For many of the early years in my life, autumn and winter harvested my favorite memories of adolescence, from baking with my grandparents to playing board games by the Christmas tree. Excluding the cavities, this time of the year never failed to put my seven-year-old self at ease.
One fall season, in my last year of middle school, a pit in my stomach grew. Suddenly, the thought of all my favorite holidays made me uncomfortable and anxious. I began to wish away the morning sun the second I stood up from my bed and felt burdened by my own existence. Every day became a chore. Eventually, I could barely take care of myself.
My mind was nothing short of a terrifying place during the time that followed and it affected everything. Like one domino falling in front of the other, first my grades fell and at once my health shattered. On top of exhaustion, I experienced chronic hopelessness and lacked all motivation, which led me to spiral into very serious episodes of depression.
I had the dangerous mindset that things would get better on their own. While for some this may be true, the reality is that it’s not for most people.
Spoiler alert: it didn’t for me — at least not on its own.
This pattern continued throughout high school and propelled me into a fight against my own brain. Years later, I am only just now feeling in control of my condition. With help and advice from medical professionals and my support system, I received a diagnosis and eventually relief.
Given the current political state of the country, not everyone has access to healthcare and therapists aren’t cheap. With that said, there are plenty of other resources to help you get through these cold winter months.
If you are anything like me — to which I pray you aren’t — you probably are glued to your smartphone. You may even find yourself scrolling endlessly on TikTok, or worse, you have come to have an affinity for the Ace family. Regardless, neither provide purpose. Not to worry though, there are many apps that seek to improve daily habits and enrich the quality of living.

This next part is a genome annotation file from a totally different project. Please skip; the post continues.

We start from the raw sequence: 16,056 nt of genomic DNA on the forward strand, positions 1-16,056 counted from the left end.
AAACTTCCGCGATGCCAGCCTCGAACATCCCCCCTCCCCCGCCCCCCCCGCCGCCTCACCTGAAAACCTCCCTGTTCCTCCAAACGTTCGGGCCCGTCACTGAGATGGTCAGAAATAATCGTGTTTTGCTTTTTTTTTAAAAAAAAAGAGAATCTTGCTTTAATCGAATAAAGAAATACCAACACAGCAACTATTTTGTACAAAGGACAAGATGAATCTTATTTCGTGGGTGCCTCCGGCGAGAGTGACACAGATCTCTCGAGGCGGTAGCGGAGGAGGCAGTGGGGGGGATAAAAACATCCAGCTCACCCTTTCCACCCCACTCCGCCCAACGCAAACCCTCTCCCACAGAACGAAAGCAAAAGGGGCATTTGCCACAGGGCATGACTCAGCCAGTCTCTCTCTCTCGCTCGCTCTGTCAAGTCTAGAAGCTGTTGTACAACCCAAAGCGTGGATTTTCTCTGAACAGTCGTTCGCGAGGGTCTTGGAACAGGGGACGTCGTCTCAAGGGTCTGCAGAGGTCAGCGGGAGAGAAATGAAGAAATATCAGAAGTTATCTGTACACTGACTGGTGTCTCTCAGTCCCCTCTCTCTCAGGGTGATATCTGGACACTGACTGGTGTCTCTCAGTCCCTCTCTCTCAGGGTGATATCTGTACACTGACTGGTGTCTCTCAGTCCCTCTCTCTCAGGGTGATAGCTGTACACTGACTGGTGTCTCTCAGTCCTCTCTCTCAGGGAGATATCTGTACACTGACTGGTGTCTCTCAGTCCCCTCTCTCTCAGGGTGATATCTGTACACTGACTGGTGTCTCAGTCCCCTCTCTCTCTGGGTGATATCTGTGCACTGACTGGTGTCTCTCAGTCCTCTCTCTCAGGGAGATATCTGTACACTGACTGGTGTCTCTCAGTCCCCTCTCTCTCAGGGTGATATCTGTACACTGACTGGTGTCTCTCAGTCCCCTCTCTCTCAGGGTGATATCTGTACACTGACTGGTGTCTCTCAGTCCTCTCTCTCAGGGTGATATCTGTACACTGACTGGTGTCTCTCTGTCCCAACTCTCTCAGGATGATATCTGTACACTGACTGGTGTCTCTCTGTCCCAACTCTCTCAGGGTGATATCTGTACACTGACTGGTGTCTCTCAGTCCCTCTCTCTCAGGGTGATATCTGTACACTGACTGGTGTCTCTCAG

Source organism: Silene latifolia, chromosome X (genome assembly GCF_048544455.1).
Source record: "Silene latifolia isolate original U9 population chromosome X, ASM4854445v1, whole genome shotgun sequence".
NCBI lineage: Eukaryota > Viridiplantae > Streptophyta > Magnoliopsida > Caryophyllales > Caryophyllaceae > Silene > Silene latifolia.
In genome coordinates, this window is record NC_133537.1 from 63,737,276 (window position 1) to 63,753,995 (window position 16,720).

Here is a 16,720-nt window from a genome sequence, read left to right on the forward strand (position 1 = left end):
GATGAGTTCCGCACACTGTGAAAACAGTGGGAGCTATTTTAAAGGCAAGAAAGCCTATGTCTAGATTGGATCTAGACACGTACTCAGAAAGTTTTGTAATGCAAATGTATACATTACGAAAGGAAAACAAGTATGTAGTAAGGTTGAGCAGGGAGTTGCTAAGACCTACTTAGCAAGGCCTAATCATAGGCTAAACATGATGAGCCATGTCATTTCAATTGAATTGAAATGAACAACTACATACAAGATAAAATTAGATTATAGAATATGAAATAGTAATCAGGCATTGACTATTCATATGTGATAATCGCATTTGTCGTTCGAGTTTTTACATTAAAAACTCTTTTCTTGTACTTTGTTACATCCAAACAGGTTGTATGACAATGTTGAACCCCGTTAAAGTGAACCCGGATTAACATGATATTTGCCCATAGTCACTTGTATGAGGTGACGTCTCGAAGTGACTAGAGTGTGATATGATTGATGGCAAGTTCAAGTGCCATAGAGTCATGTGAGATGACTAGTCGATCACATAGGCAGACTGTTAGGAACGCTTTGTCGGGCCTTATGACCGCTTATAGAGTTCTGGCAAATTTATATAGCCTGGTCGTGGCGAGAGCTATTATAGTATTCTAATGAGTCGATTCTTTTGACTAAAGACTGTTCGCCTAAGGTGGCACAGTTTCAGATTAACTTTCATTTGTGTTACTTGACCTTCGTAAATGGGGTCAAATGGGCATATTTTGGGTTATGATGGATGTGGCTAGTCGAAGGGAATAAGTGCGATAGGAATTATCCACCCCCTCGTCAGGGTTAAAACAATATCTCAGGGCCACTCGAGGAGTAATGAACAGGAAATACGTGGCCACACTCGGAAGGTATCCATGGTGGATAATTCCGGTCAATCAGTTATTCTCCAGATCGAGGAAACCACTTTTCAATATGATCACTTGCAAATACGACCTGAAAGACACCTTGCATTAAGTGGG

Mood tracking applications such as Reflectly provide its consumers a safe space to properly track their day-to-day moods. Given that seasonal affective disorder (SAD) is clinically categorized as a mood disorder, the ability to visualize emotional patterns is important because it allows room to prepare.
Exercising is another accessible resource that may curb certain symptoms. Whether that be running, walking or playing a pickup game, research shows that increased heart rate spikes dopamine levels, which in turn may alleviate long-term depression.
In an article by the American Psychologist Association, a clinical psychologist named James Blumenthald argued, “There’s good epidemiological data to suggest that active people are less depressed than inactive people.” In essence, don’t skip leg day.
Aside from dopamine, vitamins play significant roles when it comes to mental health. In the words of my doctor, you should spend more time in the sun to absorb as much vitamin D as possible. If you live in a dark area, invest in artificial lighting. This form of treatment is referred to as light therapy and can be useful to those who find it hard to get out of the house.
Another way to unload is simply by talking. Try to be transparent to family and friends about your mental state. It can be extremely difficult to ask for help, but remember that reaching out to others can’t do much harm. At the end of the day, only you know yourself. If you feel unsafe, tell someone. There are people who love you and support you, including me!
If all else fails, journaling is always an option. Having an outlet to let go of emotional baggage is crucial. Otherwise, bottled up feelings will explode at some point. There are thousands of free prompts on the internet readily available. No excuses, so get writing!
Sophia Sipe is a writer for The Express. Follow her @SophiaSipe